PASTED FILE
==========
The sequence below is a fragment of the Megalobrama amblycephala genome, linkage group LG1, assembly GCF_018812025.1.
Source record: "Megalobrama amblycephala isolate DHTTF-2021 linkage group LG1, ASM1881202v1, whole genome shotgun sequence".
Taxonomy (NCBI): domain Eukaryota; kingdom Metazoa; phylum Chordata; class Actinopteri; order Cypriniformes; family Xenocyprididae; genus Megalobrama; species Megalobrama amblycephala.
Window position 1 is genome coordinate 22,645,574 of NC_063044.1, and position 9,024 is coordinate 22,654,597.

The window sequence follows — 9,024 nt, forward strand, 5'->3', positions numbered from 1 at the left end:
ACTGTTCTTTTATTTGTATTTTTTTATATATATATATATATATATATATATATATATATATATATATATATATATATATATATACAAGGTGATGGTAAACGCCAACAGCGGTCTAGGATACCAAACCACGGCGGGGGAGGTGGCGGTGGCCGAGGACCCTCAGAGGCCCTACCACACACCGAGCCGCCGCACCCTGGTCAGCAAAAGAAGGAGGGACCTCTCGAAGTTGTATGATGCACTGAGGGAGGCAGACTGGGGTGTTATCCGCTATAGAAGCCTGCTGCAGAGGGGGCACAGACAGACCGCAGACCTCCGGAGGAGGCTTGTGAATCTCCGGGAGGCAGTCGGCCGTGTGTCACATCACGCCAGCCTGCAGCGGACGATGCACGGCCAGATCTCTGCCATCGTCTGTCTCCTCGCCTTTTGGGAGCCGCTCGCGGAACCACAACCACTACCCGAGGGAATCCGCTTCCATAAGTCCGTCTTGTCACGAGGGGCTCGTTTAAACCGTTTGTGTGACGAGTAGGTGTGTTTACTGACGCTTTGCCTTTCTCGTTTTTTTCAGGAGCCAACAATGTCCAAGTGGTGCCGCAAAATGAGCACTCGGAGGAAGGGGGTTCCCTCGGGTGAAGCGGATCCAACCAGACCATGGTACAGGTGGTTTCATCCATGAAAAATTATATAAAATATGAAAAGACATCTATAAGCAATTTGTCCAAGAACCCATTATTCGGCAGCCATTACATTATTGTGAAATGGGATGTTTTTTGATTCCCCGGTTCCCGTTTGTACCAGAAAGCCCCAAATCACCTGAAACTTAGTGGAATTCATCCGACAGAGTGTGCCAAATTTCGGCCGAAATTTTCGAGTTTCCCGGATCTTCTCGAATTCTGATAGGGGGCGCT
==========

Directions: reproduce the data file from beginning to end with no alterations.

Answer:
The sequence below is a fragment of the Megalobrama amblycephala genome, linkage group LG1, assembly GCF_018812025.1.
Source record: "Megalobrama amblycephala isolate DHTTF-2021 linkage group LG1, ASM1881202v1, whole genome shotgun sequence".
Taxonomy (NCBI): domain Eukaryota; kingdom Metazoa; phylum Chordata; class Actinopteri; order Cypriniformes; family Xenocyprididae; genus Megalobrama; species Megalobrama amblycephala.
Window position 1 is genome coordinate 22,645,574 of NC_063044.1, and position 9,024 is coordinate 22,654,597.

The window sequence follows — 9,024 nt, forward strand, 5'->3', positions numbered from 1 at the left end:
ACTGTTCTTTTATTTGTATTTTTTTATATATATATATATATATATATATATATATATATATATATATATATATATATATATATACAAGGTGATGGTAAACGCCAACAGCGGTCTAGGATACCAAACCACGGCGGGGGAGGTGGCGGTGGCCGAGGACCCTCAGAGGCCCTACCACACACCGAGCCGCCGCACCCTGGTCAGCAAAAGAAGGAGGGACCTCTCGAAGTTGTATGATGCACTGAGGGAGGCAGACTGGGGTGTTATCCGCTATAGAAGCCTGCTGCAGAGGGGGCACAGACAGACCGCAGACCTCCGGAGGAGGCTTGTGAATCTCCGGGAGGCAGTCGGCCGTGTGTCACATCACGCCAGCCTGCAGCGGACGATGCACGGCCAGATCTCTGCCATCGTCTGTCTCCTCGCCTTTTGGGAGCCGCTCGCGGAACCACAACCACTACCCGAGGGAATCCGCTTCCATAAGTCCGTCTTGTCACGAGGGGCTCGTTTAAACCGTTTGTGTGACGAGTAGGTGTGTTTACTGACGCTTTGCCTTTCTCGTTTTTTTCAGGAGCCAACAATGTCCAAGTGGTGCCGCAAAATGAGCACTCGGAGGAAGGGGGTTCCCTCGGGTGAAGCGGATCCAACCAGACCATGGTACAGGTGGTTTCATCCATGAAAAATTATATAAAATATGAAAAGACATCTATAAGCAATTTGTCCAAGAACCCATTATTCGGCAGCCATTACATTATTGTGAAATGGGATGTTTTTTGATTCCCCGGTTCCCGTTTGTACCAGAAAGCCCCAAATCACCTGAAACTTAGTGGAATTCATCCGACAGAGTGTGCCAAATTTCGGCCGAAATTTTCGAGTTTCCCGGATCTTCTCGAATTCTGATAGGGGGCGCT